Neuro-linguistic programming (NLP) is a technique used to help give you the tools you need to overcome life obstacles. NLP is, in essence, a way of helping you help yourself reach a state of excellence, happiness and peace of mind.
NLP is used to help people overcome a wide variety of issues, ranging from fears and phobias to stage fright, as well as challenging existing perceptions you may have about past mistakes, events, or failures. Many use NLP to help overcome limiting thoughts and beliefs, reduce stress and anxiety levels, as well as to inspire motivation in their life.
What is NLP?
NLP stands for neuro-linguistic programming.
Neuro - all of our experience is gained from the neurological processes that govern our five senses: taste, touch, smell, sight and sound.
Linguistic - we make sense of these experiences through a set of filters, including language. The language we use can also affect the way we experience things.
Programming - this is a way of controlling the outcome of something. A person can use NLP to ‘predetermine excellence’ by adjusting the language we use.
To break it down, the science aspect is the process of extracting and learning the techniques. The art aspect is the act of applying the techniques to our own lives. There are four ways NLP techniques are most commonly used. These are:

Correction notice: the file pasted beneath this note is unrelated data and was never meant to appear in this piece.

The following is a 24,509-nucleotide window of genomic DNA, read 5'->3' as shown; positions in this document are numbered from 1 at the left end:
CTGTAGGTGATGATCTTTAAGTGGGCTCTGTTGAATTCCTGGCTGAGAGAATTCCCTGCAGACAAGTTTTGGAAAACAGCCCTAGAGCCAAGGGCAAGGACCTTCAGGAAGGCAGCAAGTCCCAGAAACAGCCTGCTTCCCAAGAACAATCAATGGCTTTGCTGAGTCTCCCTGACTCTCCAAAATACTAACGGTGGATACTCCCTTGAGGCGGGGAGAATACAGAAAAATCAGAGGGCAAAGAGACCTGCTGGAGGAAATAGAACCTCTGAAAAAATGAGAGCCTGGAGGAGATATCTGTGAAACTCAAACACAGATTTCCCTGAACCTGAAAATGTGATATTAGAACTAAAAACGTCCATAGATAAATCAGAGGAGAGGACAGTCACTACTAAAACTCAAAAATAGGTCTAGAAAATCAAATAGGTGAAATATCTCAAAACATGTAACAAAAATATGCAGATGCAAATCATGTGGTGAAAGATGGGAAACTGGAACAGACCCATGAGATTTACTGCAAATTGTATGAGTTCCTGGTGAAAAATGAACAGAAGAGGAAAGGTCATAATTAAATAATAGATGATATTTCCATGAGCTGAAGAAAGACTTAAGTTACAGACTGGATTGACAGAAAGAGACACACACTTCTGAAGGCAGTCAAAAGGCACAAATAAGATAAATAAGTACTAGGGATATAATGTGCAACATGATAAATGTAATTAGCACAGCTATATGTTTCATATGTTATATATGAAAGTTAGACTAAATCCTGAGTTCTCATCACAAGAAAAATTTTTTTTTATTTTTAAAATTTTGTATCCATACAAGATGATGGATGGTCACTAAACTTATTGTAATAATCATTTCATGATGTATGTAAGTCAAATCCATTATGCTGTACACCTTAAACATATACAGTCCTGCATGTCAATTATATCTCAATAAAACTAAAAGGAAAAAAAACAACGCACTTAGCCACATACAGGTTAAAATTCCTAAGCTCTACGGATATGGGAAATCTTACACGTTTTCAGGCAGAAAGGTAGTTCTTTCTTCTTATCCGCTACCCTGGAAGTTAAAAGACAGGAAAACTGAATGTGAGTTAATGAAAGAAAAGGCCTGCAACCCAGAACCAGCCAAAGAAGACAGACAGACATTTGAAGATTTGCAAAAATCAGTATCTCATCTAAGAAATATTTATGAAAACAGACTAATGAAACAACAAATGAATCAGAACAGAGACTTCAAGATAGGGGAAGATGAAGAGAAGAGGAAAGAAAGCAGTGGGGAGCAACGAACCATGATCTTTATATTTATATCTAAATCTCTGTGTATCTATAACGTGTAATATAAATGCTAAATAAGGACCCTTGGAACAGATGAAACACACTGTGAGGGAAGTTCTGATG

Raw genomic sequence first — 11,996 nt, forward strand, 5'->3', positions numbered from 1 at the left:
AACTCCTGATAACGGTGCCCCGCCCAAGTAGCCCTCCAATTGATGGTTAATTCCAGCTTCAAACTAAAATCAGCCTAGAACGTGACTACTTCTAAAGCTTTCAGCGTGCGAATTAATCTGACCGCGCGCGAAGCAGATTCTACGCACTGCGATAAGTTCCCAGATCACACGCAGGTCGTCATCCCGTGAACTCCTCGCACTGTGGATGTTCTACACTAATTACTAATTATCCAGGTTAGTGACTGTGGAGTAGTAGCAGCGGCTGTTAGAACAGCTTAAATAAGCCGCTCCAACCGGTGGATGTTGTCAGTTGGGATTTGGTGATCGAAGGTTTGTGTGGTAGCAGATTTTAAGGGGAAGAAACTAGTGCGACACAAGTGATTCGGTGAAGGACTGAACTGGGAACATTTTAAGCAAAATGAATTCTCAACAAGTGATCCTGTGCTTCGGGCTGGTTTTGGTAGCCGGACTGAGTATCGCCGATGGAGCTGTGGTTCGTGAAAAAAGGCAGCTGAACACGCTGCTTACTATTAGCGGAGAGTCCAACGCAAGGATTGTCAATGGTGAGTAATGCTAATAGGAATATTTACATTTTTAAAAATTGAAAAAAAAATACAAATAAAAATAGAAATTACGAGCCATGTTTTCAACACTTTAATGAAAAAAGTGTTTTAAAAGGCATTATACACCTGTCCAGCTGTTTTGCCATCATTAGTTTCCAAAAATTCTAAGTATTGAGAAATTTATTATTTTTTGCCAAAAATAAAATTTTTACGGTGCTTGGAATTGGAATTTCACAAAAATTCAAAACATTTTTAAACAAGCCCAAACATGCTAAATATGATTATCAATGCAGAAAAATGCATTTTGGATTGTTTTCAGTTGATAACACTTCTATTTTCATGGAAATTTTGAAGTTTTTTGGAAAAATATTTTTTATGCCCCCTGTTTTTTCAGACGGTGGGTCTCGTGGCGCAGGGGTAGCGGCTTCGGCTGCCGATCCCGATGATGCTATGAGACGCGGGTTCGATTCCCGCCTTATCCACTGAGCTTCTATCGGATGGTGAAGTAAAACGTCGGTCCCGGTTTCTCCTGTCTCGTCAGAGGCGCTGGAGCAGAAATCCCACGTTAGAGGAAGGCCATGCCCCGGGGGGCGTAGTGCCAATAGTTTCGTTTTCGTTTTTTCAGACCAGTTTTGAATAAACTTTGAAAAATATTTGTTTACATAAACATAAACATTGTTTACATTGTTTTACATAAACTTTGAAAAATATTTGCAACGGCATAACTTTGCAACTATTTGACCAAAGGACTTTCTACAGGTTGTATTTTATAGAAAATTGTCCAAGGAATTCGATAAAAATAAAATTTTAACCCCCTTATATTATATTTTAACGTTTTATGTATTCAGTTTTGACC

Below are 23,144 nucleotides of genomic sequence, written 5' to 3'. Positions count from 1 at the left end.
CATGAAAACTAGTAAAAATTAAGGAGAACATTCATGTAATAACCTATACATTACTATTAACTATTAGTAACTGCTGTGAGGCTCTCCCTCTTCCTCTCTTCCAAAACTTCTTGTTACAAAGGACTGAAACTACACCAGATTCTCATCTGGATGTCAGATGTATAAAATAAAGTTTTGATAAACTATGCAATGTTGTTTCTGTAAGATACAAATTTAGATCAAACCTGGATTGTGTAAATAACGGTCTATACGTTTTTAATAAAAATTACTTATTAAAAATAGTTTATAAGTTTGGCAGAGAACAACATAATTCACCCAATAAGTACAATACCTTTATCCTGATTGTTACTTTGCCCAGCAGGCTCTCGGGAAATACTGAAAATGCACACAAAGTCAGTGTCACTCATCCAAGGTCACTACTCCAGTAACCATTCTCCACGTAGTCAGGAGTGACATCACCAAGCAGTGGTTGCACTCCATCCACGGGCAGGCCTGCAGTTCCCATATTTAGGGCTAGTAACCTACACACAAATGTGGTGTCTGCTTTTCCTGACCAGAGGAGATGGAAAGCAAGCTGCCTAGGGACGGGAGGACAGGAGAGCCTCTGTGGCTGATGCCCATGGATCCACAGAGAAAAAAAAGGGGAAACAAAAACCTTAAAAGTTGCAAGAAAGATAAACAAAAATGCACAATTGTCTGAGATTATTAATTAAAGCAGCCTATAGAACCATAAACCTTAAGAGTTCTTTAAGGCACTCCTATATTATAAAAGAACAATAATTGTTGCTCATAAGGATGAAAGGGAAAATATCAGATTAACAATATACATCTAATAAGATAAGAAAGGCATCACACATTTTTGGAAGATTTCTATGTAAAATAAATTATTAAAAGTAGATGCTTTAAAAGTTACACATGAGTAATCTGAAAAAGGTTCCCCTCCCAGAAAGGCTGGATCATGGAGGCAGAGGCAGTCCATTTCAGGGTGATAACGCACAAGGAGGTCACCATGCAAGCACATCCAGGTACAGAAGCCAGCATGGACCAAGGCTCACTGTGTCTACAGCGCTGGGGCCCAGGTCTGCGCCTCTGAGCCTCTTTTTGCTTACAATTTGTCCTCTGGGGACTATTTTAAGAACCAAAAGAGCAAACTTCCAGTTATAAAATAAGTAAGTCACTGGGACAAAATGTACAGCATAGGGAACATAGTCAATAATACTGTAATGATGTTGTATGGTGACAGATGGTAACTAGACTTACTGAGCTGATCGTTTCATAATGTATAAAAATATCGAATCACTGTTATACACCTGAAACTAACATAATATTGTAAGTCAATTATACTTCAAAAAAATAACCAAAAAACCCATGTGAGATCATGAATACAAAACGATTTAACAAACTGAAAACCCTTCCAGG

- teaching effective communication
- ensuring continual personal development
- helping enhance learning
- to encourage greater enjoyment in life
NLP is used to teach us how changing our perception of the world can lead us to adjust and adapt our behaviours to live the life we want.
Still unsure? Watch as hypnotherapist Debbie Williams explains NLP in 3 minutes.
Where does NLP come from?
A learning model that was first devised by American academics Dr Richard Bandler and John Grinder in the early 70s, they were fascinated by the relationship between language behaviour and excellence. They believed that by analysing the unconscious linguistic techniques used by successful people, they could produce ‘a recipe for excellence’ in which other people could consciously learn to apply said ‘successful techniques’.
Essentially, they believed NLP could help allow anyone to develop the same skills used by exceptional people to overcome problems that may be holding them back (such as fears and phobias), and exceed in other areas of life.
NLP and hypnotherapy
Hypnotherapists aim to induce a relaxed and receptive state (trance) in their clients in order to access the subconscious. Many of the obstacles that prohibit or limit a person’s experiences are deeply embedded in the subconscious, so by accessing the thought processes that usually remain hidden, hypnotherapists can work with clients to change the restrictive thought pattern and make room for positive development.
An NLP practitioner will look at your attitude, your language and how you use it, your understanding of relationships and your ability to build rapport, as well as the physical and emotional states that are best for accomplishing a task. Effective communication and perception of others and ourselves will also be key focuses. All of these will be analysed and examined by the professional so that a strategy for improving understanding, motivation, learning and memory can be formed.
Many hypnotherapists train in NLP to help improve their ability to communicate more effectively with their clients, as well as to help their clients communicate more effectively with themselves.